Harmony and discordThe issue is not whether we need Akhanda or Tharuhat but that every Nepali is entitled to equal rights
I was born in Tikapur 20 years ago. My grandparents had left Pyuthan district some 40 years ago, and since then we have been living among the Tharu community. My childhood passed playing with Tharu children. I acquired half of the culture from my family and the other half from the community we lived in. I used to sit beside them and eat dhikris, gangta (crab) and tina (vegetable). I too shared my rotis (sel, phini and puri) with my Tharu friends during Dashain and Tihar. Nepali is my mother tongue, however, learning the Tharu language progressed parallelly. Their jaws would drop when they would heard me speaking their native language with a typical Tharu accent. They would say “Tuphentharu ho” (You too are Tharu).
We moved to the town when I was in grade 7. But our friendship remained the same. No holiday passed without me visiting them; similarly, they would visit us every time they came shopping. I left home after passing the SLC examination. It’s been five years now; but every time I return home, I go and see them. They would always say, “You have become an adult. Marry a Tharu girl.”
And so it was until recently. The other day when I called one of my Tharu friends, he said, “You did wrong. We are homeless now.” My eyes filled with tears, and I could say nothing. Genetically, I am a Brahmin. But I have never demanded an Akhanda Sudur Paschim or a Tharuhat Pradesh. I want to maintain the same kind of bonds with my Tharu and Pahadi friends. I need the same football squad where half of the players are from the Tharu community and the other half are from the Pahadi community.
Split in half
I have heard about the incident where Tharu protesters killed some policemen. Every newspaper, every social media platform and every television channel was broadcasting the same news. I was shocked. The news about the FM station, restaurants and shops belonging to Tharus being vandalised by another group rubbed salt into the wound. Tikapur remains under curfew throughout the day. The only things you see on the roads are a few police personnel and their vehicles. I am a combination of two elements—my body is Brahmin and my behaviour is Tharu. Neither of them can claim me solely, and I don’t know whom to support the next time I go home.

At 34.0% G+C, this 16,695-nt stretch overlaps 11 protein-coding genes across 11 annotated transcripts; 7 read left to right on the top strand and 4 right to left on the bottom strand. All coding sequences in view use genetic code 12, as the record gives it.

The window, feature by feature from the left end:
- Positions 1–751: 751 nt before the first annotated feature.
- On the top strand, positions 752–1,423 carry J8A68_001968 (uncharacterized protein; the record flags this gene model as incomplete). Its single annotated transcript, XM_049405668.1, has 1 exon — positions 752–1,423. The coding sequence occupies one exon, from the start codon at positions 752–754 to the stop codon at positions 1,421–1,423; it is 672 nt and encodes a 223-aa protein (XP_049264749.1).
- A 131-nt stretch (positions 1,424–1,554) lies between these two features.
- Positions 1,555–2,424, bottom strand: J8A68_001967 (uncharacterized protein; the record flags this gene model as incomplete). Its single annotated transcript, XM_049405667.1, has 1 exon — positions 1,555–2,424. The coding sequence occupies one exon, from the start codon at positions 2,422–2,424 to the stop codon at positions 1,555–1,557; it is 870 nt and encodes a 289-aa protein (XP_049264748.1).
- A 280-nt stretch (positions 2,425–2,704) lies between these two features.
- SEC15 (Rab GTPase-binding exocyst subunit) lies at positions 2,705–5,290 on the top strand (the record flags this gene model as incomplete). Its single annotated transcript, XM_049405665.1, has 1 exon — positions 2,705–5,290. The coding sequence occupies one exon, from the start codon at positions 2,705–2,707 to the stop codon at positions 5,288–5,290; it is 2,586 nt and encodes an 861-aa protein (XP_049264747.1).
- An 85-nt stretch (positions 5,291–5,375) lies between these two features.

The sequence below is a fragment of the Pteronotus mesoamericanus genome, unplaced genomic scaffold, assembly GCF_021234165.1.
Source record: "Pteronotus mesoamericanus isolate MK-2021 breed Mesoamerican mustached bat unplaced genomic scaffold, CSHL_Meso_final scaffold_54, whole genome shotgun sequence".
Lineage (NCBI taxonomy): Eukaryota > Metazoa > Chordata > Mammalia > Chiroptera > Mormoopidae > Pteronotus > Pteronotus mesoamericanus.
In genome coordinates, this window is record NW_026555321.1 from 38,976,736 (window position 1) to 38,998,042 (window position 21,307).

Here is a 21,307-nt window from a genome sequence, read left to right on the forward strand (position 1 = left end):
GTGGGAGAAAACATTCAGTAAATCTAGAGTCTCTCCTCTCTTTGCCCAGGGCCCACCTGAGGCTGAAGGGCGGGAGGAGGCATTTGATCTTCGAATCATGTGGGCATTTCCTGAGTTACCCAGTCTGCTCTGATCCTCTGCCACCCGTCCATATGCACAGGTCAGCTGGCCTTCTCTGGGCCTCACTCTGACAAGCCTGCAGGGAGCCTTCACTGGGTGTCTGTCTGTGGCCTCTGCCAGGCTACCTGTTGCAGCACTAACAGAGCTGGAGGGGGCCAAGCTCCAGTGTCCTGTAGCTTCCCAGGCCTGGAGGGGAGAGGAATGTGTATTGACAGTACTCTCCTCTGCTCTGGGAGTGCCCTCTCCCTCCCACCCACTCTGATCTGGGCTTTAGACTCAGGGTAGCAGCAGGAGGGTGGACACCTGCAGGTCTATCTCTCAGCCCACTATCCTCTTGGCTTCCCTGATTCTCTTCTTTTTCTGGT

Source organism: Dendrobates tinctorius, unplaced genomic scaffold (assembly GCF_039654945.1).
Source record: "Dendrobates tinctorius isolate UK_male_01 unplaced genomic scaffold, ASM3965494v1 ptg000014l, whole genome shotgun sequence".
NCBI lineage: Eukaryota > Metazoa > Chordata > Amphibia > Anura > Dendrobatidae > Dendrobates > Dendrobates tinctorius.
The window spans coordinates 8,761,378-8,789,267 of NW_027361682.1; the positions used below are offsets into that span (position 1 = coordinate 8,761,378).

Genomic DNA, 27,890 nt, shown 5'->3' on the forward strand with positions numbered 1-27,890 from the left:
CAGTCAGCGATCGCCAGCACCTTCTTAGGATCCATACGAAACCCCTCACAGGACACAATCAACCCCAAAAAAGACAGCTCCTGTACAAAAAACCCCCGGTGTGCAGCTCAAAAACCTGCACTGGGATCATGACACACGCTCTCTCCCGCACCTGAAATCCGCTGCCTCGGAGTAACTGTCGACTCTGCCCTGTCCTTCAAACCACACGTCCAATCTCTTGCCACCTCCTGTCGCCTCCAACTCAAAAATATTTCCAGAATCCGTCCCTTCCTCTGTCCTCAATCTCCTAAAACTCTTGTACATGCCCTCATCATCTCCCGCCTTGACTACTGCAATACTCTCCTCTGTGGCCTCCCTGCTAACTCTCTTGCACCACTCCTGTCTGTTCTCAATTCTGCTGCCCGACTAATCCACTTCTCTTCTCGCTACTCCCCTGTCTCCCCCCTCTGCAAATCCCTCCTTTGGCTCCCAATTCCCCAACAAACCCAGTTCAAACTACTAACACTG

The world is dynamic, change is the rule. You have to accept it whether you like it or not. No one can deny that Tharus do not have full access to the country’s policymaking level. Very few (if any) have achieved the lifestyle of a high-class citizens. They were suppressed and used as bonded labourers by the then feudalists. However, the freeing of the Kamaiyas and the abolishment of the Kamlari system has ensured their rights. The literacy rate among them has risen incredibly within a decade. For the first time, a Tharu woman from Tikapur has been selected as a member of Parliament which is a success story. But these few success stories might not reflect the condition at the grassroots level. The country has recognised all the citizens as being equal, and everybody has full freedom to exercise the rights provided to them. If anyone tries to violate this freedom, he or she is a criminal and should be punished.
The Far-West Tarai has always been known for its social harmony. Everybody should consider where their actions might lead society. Let’s not talk about the recent protests. These sorts of problems are very common in multi-ethnic communities. People should respect the rights of others while exercising their own. The issue is not whether there should be an Akhanda Sudur Paschim or Tharuhat but that every Nepali, whether he or she is Tharu, Brahmin, Madhesi, Christian or Dalit, is entitled to equal rights.
Pokhrel is a student at the Agriculture and Forestry University Rampur, Chitwan